Rutgers study finds weather patterns that may influence global sea-level rise
Warming waters in the western tropical Pacific Ocean have significantly increased thunderstorms and rainfall, which may affect the stability of the West Antarctic Ice Sheet and global sea-level rise, according to a Rutgers University–New Brunswick study.
Since the mid-1990s, West Antarctica – a massive ice sheet that sits on land – has been melting and contributing to global sea-level rise. That melting has accelerated this century. Wind and weather patterns play a crucial role in governing the melting: Winds push warm ocean water toward the ice sheet and melt it from below, at the same time as winds bring warm air over the ice sheet surface and melt it from above.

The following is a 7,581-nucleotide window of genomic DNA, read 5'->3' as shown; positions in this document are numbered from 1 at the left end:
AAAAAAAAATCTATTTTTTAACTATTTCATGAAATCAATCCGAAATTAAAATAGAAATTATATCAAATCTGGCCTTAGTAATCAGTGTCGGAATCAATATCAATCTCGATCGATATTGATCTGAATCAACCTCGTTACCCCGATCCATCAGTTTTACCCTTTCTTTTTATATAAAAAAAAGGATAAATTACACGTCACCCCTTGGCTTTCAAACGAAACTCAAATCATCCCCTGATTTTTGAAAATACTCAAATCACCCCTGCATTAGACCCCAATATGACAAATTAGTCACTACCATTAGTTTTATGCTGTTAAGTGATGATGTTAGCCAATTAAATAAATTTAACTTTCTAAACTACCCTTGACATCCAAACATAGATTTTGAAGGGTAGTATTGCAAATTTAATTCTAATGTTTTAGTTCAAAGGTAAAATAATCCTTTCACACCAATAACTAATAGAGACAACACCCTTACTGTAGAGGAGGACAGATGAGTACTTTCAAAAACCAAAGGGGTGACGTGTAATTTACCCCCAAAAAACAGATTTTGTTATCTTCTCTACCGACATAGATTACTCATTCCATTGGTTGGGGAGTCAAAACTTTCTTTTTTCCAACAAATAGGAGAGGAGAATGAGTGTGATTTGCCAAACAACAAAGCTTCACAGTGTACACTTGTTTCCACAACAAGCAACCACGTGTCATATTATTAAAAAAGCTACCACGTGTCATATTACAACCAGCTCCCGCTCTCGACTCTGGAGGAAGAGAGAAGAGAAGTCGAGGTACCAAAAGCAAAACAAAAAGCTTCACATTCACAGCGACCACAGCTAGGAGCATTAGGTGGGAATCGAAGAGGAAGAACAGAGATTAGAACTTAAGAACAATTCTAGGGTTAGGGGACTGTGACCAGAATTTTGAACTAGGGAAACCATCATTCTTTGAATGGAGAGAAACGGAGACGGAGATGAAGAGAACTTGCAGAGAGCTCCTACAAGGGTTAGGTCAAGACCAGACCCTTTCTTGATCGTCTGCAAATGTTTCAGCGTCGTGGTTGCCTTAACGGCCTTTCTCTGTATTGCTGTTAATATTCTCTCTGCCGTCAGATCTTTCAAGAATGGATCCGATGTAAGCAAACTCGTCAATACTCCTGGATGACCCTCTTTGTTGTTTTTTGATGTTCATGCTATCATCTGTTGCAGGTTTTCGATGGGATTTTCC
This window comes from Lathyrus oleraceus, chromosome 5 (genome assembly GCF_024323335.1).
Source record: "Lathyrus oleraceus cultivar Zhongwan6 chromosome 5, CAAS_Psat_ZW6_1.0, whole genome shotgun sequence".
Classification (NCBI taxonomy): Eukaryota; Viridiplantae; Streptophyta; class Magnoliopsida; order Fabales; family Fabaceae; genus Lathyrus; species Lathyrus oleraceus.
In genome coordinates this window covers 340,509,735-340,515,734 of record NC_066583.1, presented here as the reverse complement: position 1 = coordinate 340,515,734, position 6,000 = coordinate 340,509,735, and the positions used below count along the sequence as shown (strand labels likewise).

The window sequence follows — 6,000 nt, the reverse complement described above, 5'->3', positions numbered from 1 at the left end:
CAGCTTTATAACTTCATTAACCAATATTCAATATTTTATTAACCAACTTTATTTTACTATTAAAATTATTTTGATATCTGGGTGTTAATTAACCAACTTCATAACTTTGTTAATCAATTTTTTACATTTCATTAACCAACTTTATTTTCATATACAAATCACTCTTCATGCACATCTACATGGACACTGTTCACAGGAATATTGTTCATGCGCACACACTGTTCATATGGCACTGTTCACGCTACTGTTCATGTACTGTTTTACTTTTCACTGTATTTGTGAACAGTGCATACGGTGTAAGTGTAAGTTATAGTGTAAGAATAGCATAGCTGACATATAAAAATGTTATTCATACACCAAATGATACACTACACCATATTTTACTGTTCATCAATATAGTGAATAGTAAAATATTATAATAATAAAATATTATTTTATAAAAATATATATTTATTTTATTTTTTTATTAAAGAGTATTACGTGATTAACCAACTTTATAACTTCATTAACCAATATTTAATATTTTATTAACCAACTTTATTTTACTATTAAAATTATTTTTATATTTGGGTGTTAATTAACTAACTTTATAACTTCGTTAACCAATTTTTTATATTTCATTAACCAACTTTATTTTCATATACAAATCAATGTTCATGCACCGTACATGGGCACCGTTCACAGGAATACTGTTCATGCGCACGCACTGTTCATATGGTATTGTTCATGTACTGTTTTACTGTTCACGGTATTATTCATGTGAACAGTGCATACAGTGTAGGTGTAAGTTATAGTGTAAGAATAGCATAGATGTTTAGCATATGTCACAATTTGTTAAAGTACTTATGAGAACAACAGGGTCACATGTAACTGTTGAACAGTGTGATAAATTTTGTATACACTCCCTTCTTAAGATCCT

The study, in the journal Geophysical Research Letters, found that the South Pacific Convergence Zone, a region of the western tropical Pacific, is a major driver of weather variability across West Antarctica.
“With so much at stake – in coastal communities around the globe, including in New Jersey – it is very important to understand the drivers of weather variability in West Antarctica,” said Kyle Clem, a former post-doc who led the research at Rutgers–New Brunswick and is now at Victoria University of Wellington in New Zealand. “Knowing how all regions of the tropics influence West Antarctica, both independently and collectively, will help us understand past climate variability there and perhaps help us predict the future state of the ice sheet and its potential contribution to global sea-level rise.”